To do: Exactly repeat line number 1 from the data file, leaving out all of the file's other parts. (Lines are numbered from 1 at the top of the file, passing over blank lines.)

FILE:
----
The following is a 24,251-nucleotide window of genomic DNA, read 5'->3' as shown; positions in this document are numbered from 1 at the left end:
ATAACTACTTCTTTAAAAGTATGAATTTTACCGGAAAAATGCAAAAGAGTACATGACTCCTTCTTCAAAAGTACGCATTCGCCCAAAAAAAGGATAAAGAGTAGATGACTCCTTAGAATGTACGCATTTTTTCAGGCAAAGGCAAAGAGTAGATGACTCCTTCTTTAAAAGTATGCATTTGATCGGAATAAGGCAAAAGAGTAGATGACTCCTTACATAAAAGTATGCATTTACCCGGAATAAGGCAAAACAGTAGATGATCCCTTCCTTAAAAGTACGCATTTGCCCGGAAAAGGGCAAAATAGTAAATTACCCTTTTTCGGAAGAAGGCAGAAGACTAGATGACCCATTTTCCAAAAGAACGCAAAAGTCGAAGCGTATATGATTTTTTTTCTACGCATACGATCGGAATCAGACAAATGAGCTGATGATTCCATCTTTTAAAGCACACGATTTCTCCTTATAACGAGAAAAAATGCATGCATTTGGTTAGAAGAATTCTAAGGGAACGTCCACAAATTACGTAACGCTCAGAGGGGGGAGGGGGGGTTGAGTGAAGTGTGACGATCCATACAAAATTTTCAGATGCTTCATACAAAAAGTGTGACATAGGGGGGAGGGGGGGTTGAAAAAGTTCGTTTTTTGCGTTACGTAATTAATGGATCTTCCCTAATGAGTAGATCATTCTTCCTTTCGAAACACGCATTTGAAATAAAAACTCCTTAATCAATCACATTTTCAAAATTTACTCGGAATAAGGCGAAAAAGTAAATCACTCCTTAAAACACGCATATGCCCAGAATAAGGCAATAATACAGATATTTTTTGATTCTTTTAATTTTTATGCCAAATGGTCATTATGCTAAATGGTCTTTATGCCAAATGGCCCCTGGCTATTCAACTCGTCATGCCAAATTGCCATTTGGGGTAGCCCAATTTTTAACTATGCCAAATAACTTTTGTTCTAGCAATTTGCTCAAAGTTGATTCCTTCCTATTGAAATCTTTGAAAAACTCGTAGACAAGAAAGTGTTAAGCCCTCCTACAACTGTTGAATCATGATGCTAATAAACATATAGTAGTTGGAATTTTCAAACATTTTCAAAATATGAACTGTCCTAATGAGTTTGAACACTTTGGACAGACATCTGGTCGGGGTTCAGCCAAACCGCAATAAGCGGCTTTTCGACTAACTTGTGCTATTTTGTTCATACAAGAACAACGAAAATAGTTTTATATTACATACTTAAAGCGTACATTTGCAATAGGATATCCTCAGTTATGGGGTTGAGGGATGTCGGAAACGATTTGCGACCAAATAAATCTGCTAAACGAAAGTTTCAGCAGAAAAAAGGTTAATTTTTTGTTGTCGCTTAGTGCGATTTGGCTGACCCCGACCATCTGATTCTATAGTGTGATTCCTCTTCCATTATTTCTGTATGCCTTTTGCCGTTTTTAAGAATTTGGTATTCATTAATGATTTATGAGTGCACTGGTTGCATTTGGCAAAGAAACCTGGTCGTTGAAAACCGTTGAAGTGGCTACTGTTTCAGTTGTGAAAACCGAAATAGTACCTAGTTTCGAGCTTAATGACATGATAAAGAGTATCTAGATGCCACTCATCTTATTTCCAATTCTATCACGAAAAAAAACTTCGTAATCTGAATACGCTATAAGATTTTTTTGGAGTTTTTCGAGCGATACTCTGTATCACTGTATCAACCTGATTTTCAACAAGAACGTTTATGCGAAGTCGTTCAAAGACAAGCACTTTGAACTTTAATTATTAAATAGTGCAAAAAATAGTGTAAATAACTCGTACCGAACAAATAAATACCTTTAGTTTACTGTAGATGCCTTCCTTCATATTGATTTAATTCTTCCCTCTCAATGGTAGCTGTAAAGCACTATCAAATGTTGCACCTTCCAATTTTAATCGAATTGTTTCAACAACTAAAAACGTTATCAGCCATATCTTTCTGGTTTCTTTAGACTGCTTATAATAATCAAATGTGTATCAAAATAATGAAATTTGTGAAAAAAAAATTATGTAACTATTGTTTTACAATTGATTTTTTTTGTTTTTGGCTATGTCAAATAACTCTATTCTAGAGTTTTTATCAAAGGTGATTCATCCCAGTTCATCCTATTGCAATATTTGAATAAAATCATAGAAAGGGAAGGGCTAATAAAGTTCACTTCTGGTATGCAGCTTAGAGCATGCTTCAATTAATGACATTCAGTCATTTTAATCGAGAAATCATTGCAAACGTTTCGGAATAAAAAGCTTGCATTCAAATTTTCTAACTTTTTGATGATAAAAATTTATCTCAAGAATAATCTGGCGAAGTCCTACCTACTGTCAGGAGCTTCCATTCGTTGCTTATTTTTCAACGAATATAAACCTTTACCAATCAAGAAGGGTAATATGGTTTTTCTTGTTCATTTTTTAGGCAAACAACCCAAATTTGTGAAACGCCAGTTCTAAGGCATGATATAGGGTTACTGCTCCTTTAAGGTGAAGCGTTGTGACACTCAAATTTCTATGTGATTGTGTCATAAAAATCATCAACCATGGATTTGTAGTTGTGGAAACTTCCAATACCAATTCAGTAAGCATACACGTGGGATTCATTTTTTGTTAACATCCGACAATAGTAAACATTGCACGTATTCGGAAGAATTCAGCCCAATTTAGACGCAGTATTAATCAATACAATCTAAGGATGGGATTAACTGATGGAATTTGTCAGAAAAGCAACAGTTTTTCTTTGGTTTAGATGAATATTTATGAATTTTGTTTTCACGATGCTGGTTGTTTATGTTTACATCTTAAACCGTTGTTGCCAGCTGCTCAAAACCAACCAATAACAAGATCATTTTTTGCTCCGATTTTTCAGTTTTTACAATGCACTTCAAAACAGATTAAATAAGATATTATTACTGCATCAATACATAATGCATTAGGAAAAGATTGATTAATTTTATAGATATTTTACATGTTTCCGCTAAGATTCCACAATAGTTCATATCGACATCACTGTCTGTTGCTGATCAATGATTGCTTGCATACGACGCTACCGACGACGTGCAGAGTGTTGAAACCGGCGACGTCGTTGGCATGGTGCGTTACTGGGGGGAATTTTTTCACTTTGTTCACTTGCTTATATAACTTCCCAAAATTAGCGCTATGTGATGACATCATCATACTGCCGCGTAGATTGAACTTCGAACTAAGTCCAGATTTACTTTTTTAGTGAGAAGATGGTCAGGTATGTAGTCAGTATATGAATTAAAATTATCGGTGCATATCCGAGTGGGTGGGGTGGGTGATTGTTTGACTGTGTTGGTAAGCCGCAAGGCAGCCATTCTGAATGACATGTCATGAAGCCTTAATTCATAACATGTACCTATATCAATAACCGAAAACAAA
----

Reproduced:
The following is a 24,251-nucleotide window of genomic DNA, read 5'->3' as shown; positions in this document are numbered from 1 at the left end: